Depending upon your personal beliefs in these areas, the disadvantages could seem insurmountable, but consider also the vast amount of waste, pollution and other potential negatives brought on by the petroleum industry. Of course not all considerations can be boiled down to simply economic or environmental concerns.

Alcohol stoves themselves are often very small and very simple contraptions, some with no moving parts at all. In fact, these stoves can be so simply made than many people construct them at home and never venture to a retail marketplace.

The amount of fuel consumed by a single user is often so minimal in the grander scheme of things that it may be the most appealing option for the environmentally minded consumer.

Recommended Fuels for Your Alcohol Stove

Klean-Strip QKGA75003

Weight: 1.9 lbsKlean Strip Stove Fuel

Dimensions: 7.3 x 4.5 x 4.5 inches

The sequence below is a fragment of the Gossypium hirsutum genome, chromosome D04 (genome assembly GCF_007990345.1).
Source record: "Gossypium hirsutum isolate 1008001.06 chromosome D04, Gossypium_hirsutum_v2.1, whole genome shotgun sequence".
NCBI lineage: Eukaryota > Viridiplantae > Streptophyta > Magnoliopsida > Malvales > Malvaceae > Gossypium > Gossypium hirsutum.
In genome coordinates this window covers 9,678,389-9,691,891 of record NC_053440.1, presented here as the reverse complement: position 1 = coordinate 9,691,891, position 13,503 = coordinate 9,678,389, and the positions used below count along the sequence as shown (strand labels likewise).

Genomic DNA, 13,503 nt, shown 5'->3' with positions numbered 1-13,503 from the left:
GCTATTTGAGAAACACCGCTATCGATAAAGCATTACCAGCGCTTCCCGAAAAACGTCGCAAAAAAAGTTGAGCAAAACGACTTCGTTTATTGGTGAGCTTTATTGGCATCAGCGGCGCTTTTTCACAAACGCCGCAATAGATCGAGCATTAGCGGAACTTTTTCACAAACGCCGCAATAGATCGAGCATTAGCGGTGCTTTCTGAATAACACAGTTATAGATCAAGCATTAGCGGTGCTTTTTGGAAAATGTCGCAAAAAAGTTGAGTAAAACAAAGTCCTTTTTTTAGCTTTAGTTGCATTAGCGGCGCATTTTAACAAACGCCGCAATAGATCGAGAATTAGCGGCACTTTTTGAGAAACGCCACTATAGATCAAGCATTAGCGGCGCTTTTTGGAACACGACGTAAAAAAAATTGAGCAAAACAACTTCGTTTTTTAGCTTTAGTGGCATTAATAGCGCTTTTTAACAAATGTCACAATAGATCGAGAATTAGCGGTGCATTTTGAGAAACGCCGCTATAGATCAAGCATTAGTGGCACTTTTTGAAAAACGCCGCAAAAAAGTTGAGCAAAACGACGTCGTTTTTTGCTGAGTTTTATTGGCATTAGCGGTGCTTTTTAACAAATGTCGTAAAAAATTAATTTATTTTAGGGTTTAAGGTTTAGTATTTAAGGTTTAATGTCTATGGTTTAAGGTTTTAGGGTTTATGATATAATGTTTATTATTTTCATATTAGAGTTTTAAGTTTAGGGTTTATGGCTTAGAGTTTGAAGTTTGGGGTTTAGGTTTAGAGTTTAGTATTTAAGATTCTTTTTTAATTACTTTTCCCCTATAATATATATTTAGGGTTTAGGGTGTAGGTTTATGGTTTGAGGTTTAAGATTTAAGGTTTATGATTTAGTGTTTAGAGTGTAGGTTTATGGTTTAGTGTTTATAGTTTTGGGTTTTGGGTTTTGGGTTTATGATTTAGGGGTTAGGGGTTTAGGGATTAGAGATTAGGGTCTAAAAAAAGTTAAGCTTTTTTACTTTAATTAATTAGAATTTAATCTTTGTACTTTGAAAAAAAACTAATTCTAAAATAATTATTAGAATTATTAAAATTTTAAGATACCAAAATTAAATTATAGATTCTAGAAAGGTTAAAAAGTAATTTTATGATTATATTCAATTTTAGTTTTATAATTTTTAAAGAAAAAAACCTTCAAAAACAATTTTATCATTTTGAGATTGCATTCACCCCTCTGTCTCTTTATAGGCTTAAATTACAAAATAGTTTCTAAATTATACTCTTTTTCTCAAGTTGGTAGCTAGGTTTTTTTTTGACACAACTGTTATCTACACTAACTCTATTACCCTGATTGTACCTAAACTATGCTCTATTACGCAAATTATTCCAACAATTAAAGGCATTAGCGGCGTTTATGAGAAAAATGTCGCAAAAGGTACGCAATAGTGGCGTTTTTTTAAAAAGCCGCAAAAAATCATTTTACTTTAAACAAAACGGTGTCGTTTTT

Features: Biodegradable, thins shellac, cleans glass and metal, 95% renewable resources

Best use: Camp stove fuel, outdoor cooking

This alcogol fuel is a very clean burning fuel that has very low odor. Because this liquid fuel is made with a mixture consisting of 85%-90% ethanol it produces a flame hotter than that of isopropyl alcohol.

The manufacturer also claims that this product blended with “twice the renewable resources as our regular Klean-Strip  QKGA 75003.” If you are in the market for an environmentally friendly alcohol stove fuel, then you should definitely consider this product.

Check the price on Amazon

Klean-Strip GSL26 Denatured Alcohol

Weight: 7.5 lbsDenatured Alcohol

Dimensions: 4.1 x 6.6 x 10.3 inches

Features: Cleans glass and metal, fuel for marine stoves

Best use: Camp stove fuel, outdoor cooking, marine stove fuel

Klean-Strip GSL26 Denatured Alcohol is made to the same standard as the previously mentioned product, but with considerably fewer natural resource ingredients. The end result is a blend of 40%-50% ethanol and 50%-55% methanol which gives it a slightly stronger odor.